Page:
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The Future of the Active Classroom: Deconstructability of Buildings for a Circular Economy

We will soon have to say a fond farewell to our Active Classroom on the Swansea University Bay Campus. But this won’t be the end of its life. Plans are underway to dismantle the building, and find it a new home and a new purpose. Design Manager Dr Jo Clarke explains.

Background: why dismantle the Active Classroom?

With the construction of CISM (Centre for Integrative Semiconductor Materials) adjacent to the Active Classroom, the amount of solar generation via the roof and south facing façade has significantly reduced, and we are no longer able to capture data on the building’s energy generation capabilities.

Since its construction in 2016, the classroom has been occupied continuously, albeit for different activities: it has been used as a teaching facility; as an office for our sister project, SUNRISE; for lots of engagement events; and most recently as a site office for Kier, whilst they build CISM. Kier have provided positive feedback, stating that the classroom has been central to keeping the CISM project on track. Whilst occupying the building, Kier also took part in a trial of Measurable Energy’s smart sockets. This collaborative project between SPECIFIC and Measurable allowed Measurable to test their sockets in a real-world situation and receive feedback.

As well as the loss of generation capabilities, to reinstate the building to a classroom we would need to carry out significant remedial works once Kier have vacated. As the unviersity no longer needs the teaching space, we must instead consider what the next phase is for the Active Classroom.

A 2022 report by the Construction Products Association found that in 2018 the UK produced 137.8 million tonnes of construction, demolition and excavation (CD&E) waste. We do not want to contribute to this waste. Furthermore, simply demolishing the building at this time does not align with our research aims and aspirations, or with Swansea University’s Net Zero target. Therefore, we are seeking a new purpose for the building to continue supporting our research for the next few years.

We originally designed the classroom for deconstruction, as it was always intended to be temporary. The Matrix system selected for the build is demountable in theory and it would be a good exercise to determine how it works in practice. This could provide valuable feedback to Matrix in their continued product development. It will also act as an interesting case study for Tata, to support them in developing reusable cladding systems and to assess the cladding’s condition 6 years after it was initially installed, of particular interest given the harsh marine environment.

Summary of the Active Classroom’s Achievements

The Active Classroom has provided a focal point for SPECIFIC’s research. It has enabled us to demonstrate, monitor, and validate novel technologies and their integration into a building energy system. Partner organisations have used it as a platform to trial their technologies or products, de-risking them before the wider construction industry could adopt them.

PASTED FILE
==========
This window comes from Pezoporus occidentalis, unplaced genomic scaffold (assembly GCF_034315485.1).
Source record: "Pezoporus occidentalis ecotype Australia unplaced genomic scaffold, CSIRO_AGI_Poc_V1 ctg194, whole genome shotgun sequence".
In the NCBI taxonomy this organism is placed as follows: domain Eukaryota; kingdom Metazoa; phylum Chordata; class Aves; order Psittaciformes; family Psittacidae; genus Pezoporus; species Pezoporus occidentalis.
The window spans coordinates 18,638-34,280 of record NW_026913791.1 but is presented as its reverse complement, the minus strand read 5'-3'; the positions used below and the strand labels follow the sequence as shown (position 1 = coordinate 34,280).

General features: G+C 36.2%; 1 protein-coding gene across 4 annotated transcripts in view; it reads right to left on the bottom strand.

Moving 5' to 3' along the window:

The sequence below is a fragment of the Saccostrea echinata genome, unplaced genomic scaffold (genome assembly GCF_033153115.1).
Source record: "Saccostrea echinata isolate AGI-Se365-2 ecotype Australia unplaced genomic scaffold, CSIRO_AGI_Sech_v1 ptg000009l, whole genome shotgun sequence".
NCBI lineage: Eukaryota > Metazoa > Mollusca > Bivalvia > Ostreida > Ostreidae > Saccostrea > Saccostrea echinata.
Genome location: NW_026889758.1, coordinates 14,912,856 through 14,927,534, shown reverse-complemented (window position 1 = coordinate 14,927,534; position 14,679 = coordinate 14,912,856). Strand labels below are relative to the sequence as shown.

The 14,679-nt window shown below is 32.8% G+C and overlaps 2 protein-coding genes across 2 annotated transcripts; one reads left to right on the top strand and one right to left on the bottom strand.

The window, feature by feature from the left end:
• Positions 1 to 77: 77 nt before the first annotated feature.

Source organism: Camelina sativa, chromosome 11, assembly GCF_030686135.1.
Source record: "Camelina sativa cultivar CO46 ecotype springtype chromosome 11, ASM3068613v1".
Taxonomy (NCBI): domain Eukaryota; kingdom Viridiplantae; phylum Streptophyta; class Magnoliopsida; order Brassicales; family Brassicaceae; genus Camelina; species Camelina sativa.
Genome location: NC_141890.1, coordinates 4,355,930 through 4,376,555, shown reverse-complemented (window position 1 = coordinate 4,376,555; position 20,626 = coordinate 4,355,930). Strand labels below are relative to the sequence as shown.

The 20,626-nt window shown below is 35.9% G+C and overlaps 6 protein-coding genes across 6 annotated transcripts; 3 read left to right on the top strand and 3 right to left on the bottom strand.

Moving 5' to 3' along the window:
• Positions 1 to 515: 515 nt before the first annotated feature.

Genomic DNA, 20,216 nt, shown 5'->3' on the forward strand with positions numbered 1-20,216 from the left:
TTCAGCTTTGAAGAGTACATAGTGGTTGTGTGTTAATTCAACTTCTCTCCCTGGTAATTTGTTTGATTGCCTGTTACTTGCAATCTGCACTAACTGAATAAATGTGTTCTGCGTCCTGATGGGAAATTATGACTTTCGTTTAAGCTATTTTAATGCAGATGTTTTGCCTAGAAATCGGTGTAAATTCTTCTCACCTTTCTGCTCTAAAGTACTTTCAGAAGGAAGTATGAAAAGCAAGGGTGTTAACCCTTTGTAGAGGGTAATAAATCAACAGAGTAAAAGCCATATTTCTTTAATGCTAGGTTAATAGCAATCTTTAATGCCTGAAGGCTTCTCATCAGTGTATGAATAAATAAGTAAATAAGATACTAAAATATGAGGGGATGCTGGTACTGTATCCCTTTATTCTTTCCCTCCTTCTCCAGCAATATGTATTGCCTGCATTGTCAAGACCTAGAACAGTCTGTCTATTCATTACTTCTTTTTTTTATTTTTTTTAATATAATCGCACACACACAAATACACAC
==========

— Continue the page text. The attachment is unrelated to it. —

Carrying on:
When small teaching spaces were hard to come by on the campus, the classroom proved useful. The next generation of Materials Scientists were taught about the very technologies used in the building, enabling them to see first-hand where their research could take them, helping to inspire them in their earlier career experiences.

In addition, the classroom acted as an engagement tool for a wide variety of stakeholders, from government ministers to built environment professionals to school children. Through the classroom, we were able to explain the concept of Active Buildings and prove the technologies work in practice. This is highlighted by the various construction awards the building received. Being able to demonstrate the successful application of the Active Building concept also contributed to winning funding for additional projects, including the Active Office.

The use of the building as a site office for the CISM construction meant that the classroom could remain in use during the lockdown period of 2020 – 2021, when it would have otherwise lain empty, which has been an added bonus for us.

A New Purpose for the Active Classroom

We hope to use the Active Classroom for research into the de-constructability of buildings for a circular economy, and are currently exploring options for its new purpose. These could include constructing a smaller building using its recoverable elements, either within our campus or at another site; and reusing salvaged elements in other projects. The deconstruction will make an interesting case study in itself. Our researchers will be interested in analysing how some of the materials have weathered, for example. Where parts of the building cannot be reused, we will investigate why and whether they could be manufactured differently in future.

Since we built the Active Classroom in 2016, it has served us well as a demonstration of the Active Building concept. Now, we hope it will demonstrate how buildings can be deconstructed and used again, reducing waste and contributing to the development of a circular economy.

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